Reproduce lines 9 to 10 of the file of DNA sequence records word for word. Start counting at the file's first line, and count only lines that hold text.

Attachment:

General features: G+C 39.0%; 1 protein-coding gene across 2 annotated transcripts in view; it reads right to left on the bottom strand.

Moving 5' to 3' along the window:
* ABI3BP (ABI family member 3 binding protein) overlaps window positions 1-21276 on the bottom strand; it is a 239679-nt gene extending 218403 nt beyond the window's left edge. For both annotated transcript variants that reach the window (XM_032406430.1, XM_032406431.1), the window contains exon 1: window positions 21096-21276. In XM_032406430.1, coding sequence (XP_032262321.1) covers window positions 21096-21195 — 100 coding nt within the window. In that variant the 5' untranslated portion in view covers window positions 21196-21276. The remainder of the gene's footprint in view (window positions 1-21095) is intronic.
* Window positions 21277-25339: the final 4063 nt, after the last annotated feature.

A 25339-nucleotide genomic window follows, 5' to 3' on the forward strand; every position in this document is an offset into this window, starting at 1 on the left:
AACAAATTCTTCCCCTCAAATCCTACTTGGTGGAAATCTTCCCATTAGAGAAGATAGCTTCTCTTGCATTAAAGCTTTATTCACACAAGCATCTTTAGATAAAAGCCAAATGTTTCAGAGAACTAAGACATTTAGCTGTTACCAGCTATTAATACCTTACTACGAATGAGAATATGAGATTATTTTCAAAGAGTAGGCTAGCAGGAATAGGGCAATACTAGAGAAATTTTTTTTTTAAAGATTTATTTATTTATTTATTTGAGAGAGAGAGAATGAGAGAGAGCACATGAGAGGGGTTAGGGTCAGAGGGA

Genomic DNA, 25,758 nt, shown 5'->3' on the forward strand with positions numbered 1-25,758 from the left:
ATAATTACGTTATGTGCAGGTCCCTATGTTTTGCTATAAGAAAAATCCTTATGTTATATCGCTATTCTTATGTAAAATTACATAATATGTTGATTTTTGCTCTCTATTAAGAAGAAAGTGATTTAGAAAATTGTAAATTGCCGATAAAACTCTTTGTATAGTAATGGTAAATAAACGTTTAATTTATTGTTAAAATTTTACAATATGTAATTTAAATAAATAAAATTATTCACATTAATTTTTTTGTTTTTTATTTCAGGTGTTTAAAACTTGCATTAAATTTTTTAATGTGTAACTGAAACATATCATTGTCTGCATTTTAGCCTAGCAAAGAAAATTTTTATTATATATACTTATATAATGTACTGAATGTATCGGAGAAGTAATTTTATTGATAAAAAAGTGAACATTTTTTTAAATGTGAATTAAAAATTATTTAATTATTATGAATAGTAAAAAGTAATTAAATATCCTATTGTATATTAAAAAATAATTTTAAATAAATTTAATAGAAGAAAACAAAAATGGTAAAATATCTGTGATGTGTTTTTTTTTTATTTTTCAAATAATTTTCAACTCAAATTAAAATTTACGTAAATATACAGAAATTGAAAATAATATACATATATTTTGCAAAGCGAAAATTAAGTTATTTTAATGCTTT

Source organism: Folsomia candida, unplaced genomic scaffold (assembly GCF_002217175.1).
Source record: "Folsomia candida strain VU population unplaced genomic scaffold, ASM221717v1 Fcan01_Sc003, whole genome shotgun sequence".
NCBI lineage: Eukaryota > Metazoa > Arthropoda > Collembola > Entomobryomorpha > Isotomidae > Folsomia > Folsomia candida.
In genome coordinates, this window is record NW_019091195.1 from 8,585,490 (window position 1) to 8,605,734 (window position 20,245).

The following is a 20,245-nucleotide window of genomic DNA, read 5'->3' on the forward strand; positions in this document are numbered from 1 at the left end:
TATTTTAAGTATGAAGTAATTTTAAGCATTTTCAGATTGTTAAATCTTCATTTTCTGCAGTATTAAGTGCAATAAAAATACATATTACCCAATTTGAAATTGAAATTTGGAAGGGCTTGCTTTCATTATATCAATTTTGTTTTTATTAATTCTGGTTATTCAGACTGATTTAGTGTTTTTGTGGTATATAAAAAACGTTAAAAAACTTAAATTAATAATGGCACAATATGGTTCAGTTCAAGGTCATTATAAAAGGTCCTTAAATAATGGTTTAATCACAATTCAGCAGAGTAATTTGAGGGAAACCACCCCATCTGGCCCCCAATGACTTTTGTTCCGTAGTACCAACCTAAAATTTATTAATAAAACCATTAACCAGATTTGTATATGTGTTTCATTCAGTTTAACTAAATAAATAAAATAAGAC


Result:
Source organism: Folsomia candida, unplaced genomic scaffold (assembly GCF_002217175.1).
Source record: "Folsomia candida strain VU population unplaced genomic scaffold, ASM221717v1 Fcan01_Sc003, whole genome shotgun sequence".